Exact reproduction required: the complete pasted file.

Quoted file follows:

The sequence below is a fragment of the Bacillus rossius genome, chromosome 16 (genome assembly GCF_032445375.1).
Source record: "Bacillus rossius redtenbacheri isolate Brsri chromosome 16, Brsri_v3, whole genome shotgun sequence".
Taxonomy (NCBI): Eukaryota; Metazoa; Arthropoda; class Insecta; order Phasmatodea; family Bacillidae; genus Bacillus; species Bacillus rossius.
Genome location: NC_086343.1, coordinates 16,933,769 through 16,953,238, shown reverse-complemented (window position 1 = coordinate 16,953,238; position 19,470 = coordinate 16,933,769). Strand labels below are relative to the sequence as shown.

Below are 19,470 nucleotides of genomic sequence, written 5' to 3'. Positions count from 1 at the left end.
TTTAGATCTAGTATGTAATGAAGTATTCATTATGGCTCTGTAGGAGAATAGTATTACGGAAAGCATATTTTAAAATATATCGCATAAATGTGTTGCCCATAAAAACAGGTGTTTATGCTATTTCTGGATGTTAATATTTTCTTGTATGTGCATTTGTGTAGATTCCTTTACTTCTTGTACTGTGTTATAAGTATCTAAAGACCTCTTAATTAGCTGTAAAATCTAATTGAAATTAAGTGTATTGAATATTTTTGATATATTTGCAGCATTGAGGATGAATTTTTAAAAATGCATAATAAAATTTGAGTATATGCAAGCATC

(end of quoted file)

The sequence below is a fragment of the Bacillus rossius genome, chromosome 16 (genome assembly GCF_032445375.1).
Source record: "Bacillus rossius redtenbacheri isolate Brsri chromosome 16, Brsri_v3, whole genome shotgun sequence".
Taxonomy (NCBI): Eukaryota; Metazoa; Arthropoda; class Insecta; order Phasmatodea; family Bacillidae; genus Bacillus; species Bacillus rossius.
Genome location: NC_086343.1, coordinates 16,933,769 through 16,953,238, shown reverse-complemented (window position 1 = coordinate 16,953,238; position 19,470 = coordinate 16,933,769). Strand labels below are relative to the sequence as shown.

Below are 19,470 nucleotides of genomic sequence, written 5' to 3'. Positions count from 1 at the left end.
TTTAGATCTAGTATGTAATGAAGTATTCATTATGGCTCTGTAGGAGAATAGTATTACGGAAAGCATATTTTAAAATATATCGCATAAATGTGTTGCCCATAAAAACAGGTGTTTATGCTATTTCTGGATGTTAATATTTTCTTGTATGTGCATTTGTGTAGATTCCTTTACTTCTTGTACTGTGTTATAAGTATCTAAAGACCTCTTAATTAGCTGTAAAATCTAATTGAAATTAAGTGTATTGAATATTTTTGATATATTTGCAGCATTGAGGATGAATTTTTAAAAATGCATAATAAAATTTGAGTATATGCAAGCATC